Render Functions (En)

Basics

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Vue recommends using templates to build your HTML in the vast majority of cases. There are situations however, where you really need the full programmatic power of JavaScript. That’s where you can use the render function, a closer-to-the-compiler alternative to templates.

Let’s dive into a simple example where a render function would be practical. Say you want to generate anchored headings:

<h1>
<a name="hello-world" href="#hello-world">
Hello world!
</a>
</h1>

For the HTML above, you decide you want this component interface:

<anchored-heading :level="1">Hello world!</anchored-heading>

When you get started with a component that just generates a heading based on the level prop, you quickly arrive at this:

<script type="text/x-template" id="anchored-heading-template">
<div>
<h1 v-if="level === 1">
<slot></slot>
</h1>
<h2 v-if="level === 2">
<slot></slot>
</h2>
<h3 v-if="level === 3">
<slot></slot>
</h3>
<h4 v-if="level === 4">
<slot></slot>
</h4>
<h5 v-if="level === 5">
<slot></slot>
</h5>
<h6 v-if="level === 6">
<slot></slot>
</h6>
</div>
</script>
Vue.component('anchored-heading', {
template: '#anchored-heading-template',
props: {
level: {
type: Number,
required: true
}
}
})

That template doesn’t feel great. It’s not only verbose, but we’re duplicating <slot></slot> for every heading level and will have to do the same when we add the anchor element. The whole thing is also wrapped in a useless div because components must contain exactly one root node.

While templates work great for most components, it’s clear that this isn’t one of them. So let’s try rewriting it with a render function:

Vue.component('anchored-heading', {
render: function (createElement) {
return createElement(
'h' + this.level, // tag name
this.$slots.default // array of children
)
},
props: {
level: {
type: Number,
required: true
}
}
})

Much simpler! Sort of. The code is shorter, but also requires greater familiarity with Vue instance properties. In this case, you have to know that when you pass children without a slot attribute into a component, like the Hello world! inside of anchored-heading, those children are stored on the component instance at $slots.default. If you haven’t already, it’s recommended to read through the instance properties API before diving into render functions.

createElement Arguments

The second thing you’ll have to become familiar with is how to use template features in the createElement function. Here are the arguments that createElement accepts:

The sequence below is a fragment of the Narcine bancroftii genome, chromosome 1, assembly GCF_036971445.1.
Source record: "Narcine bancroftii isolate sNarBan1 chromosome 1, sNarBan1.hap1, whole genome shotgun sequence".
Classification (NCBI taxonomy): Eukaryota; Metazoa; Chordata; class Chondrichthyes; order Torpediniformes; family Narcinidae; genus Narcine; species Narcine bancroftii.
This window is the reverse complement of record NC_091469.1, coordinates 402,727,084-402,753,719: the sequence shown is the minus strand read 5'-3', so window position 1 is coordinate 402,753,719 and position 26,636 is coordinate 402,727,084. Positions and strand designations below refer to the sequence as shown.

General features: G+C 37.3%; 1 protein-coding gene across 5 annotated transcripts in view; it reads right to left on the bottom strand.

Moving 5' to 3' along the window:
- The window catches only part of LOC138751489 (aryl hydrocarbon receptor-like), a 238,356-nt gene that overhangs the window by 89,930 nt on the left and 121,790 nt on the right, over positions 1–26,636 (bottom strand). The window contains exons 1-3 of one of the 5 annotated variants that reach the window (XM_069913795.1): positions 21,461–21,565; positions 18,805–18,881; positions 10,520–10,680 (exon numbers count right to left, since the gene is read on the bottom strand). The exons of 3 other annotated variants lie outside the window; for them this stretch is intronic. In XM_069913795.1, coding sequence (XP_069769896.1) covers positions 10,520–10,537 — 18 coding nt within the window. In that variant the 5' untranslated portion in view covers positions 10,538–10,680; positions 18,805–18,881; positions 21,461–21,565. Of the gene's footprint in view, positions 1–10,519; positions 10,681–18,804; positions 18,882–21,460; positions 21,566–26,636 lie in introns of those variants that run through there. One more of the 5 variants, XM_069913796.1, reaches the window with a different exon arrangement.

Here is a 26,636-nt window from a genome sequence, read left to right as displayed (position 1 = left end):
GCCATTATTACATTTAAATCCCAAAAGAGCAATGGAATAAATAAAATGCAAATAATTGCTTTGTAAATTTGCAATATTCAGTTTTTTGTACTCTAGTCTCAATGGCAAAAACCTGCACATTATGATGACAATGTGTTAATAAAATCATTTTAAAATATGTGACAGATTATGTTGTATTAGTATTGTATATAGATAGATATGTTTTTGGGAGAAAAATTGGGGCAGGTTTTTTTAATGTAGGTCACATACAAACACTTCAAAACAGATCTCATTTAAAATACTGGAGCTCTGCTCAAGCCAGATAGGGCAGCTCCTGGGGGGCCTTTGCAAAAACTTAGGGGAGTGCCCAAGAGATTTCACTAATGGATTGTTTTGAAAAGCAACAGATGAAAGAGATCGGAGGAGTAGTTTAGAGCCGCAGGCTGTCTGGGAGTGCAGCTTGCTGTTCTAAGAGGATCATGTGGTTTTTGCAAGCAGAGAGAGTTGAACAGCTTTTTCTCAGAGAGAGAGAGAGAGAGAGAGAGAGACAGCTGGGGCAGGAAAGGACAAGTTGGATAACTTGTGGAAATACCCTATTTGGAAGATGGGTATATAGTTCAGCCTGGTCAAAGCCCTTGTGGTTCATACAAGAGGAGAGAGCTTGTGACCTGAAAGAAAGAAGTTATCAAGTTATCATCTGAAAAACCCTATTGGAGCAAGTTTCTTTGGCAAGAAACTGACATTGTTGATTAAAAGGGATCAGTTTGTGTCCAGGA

// @returns {VNode}
createElement(
// {String | Object | Function}
// An HTML tag name, component options, or function
// returning one of these. Required.
'div',
// {Object}
// A data object corresponding to the attributes
// you would use in a template. Optional.
{
// (see details in the next section below)
},
// {String | Array}
// Children VNodes. Optional.
[
createElement('h1', 'hello world'),
createElement(MyComponent, {
props: {
someProp: 'foo'
}
}),
'bar'
]
)

The Data Object In-Depth

One thing to note: similar to how v-bind:class and v-bind:style have special treatment in templates, they have their own top-level fields in VNode data objects. This object also allows you to bind normal HTML attributes as well as DOM properties such as innerHTML (this would replace the v-html directive):

{
// Same API as `v-bind:class`
'class': {
foo: true,
bar: false
},
// Same API as `v-bind:style`
style: {
color: 'red',
fontSize: '14px'
},
// Normal HTML attributes
attrs: {
id: 'foo'
},
// Component props
props: {
myProp: 'bar'
},
// DOM properties
domProps: {
innerHTML: 'baz'
},
// Event handlers are nested under "on", though
// modifiers such as in v-on:keyup.enter are not
// supported. You'll have to manually check the
// keyCode in the handler instead.
on: {
click: this.clickHandler
},
// For components only. Allows you to listen to
// native events, rather than events emitted from
// the component using vm.$emit.
nativeOn: {
click: this.nativeClickHandler
},
// Custom directives. Note that the binding's
// oldValue cannot be set, as Vue keeps track
// of it for you.
directives: [
{
name: 'my-custom-directive',
value: '2'
expression: '1 + 1',
arg: 'foo',
modifiers: {
bar: true
}
}
],
// Scoped slots in the form of
// { name: props => VNode | Array<VNode> }
scopedSlots: {
default: props => createElement('span', props.text)
},
// The name of the slot, if this component is the
// child of another component